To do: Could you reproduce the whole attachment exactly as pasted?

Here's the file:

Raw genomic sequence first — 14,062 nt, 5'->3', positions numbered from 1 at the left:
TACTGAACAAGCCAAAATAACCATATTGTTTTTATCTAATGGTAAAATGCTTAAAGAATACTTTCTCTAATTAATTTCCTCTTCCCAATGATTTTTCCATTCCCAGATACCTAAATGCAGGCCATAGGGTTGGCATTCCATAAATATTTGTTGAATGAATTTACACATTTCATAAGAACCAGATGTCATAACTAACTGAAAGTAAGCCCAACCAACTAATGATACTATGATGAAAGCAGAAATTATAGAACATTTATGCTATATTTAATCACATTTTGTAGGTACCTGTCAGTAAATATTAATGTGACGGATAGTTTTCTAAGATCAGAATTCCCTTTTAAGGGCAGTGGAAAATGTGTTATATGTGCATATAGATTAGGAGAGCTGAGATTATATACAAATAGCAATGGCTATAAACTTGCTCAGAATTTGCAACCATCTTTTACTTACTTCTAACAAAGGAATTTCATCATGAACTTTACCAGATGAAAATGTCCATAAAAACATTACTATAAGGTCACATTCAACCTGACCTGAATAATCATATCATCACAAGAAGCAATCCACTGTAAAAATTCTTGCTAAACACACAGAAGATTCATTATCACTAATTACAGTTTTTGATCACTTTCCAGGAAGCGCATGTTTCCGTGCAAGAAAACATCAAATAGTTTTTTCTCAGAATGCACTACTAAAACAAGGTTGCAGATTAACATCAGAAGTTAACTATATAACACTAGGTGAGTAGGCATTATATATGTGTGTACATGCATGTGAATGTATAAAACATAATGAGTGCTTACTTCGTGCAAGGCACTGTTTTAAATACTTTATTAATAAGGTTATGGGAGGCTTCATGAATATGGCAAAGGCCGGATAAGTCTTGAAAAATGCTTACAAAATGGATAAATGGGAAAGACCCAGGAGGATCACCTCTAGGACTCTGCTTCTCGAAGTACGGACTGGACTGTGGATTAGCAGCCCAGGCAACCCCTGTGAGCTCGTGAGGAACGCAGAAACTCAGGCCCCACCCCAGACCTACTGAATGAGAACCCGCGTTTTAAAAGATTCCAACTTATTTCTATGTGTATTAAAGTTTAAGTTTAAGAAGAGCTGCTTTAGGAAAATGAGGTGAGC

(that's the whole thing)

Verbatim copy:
Raw genomic sequence first — 14,062 nt, 5'->3', positions numbered from 1 at the left:
TACTGAACAAGCCAAAATAACCATATTGTTTTTATCTAATGGTAAAATGCTTAAAGAATACTTTCTCTAATTAATTTCCTCTTCCCAATGATTTTTCCATTCCCAGATACCTAAATGCAGGCCATAGGGTTGGCATTCCATAAATATTTGTTGAATGAATTTACACATTTCATAAGAACCAGATGTCATAACTAACTGAAAGTAAGCCCAACCAACTAATGATACTATGATGAAAGCAGAAATTATAGAACATTTATGCTATATTTAATCACATTTTGTAGGTACCTGTCAGTAAATATTAATGTGACGGATAGTTTTCTAAGATCAGAATTCCCTTTTAAGGGCAGTGGAAAATGTGTTATATGTGCATATAGATTAGGAGAGCTGAGATTATATACAAATAGCAATGGCTATAAACTTGCTCAGAATTTGCAACCATCTTTTACTTACTTCTAACAAAGGAATTTCATCATGAACTTTACCAGATGAAAATGTCCATAAAAACATTACTATAAGGTCACATTCAACCTGACCTGAATAATCATATCATCACAAGAAGCAATCCACTGTAAAAATTCTTGCTAAACACACAGAAGATTCATTATCACTAATTACAGTTTTTGATCACTTTCCAGGAAGCGCATGTTTCCGTGCAAGAAAACATCAAATAGTTTTTTCTCAGAATGCACTACTAAAACAAGGTTGCAGATTAACATCAGAAGTTAACTATATAACACTAGGTGAGTAGGCATTATATATGTGTGTACATGCATGTGAATGTATAAAACATAATGAGTGCTTACTTCGTGCAAGGCACTGTTTTAAATACTTTATTAATAAGGTTATGGGAGGCTTCATGAATATGGCAAAGGCCGGATAAGTCTTGAAAAATGCTTACAAAATGGATAAATGGGAAAGACCCAGGAGGATCACCTCTAGGACTCTGCTTCTCGAAGTACGGACTGGACTGTGGATTAGCAGCCCAGGCAACCCCTGTGAGCTCGTGAGGAACGCAGAAACTCAGGCCCCACCCCAGACCTACTGAATGAGAACCCGCGTTTTAAAAGATTCCAACTTATTTCTATGTGTATTAAAGTTTAAGTTTAAGAAGAGCTGCTTTAGGAAAATGAGGTGAGC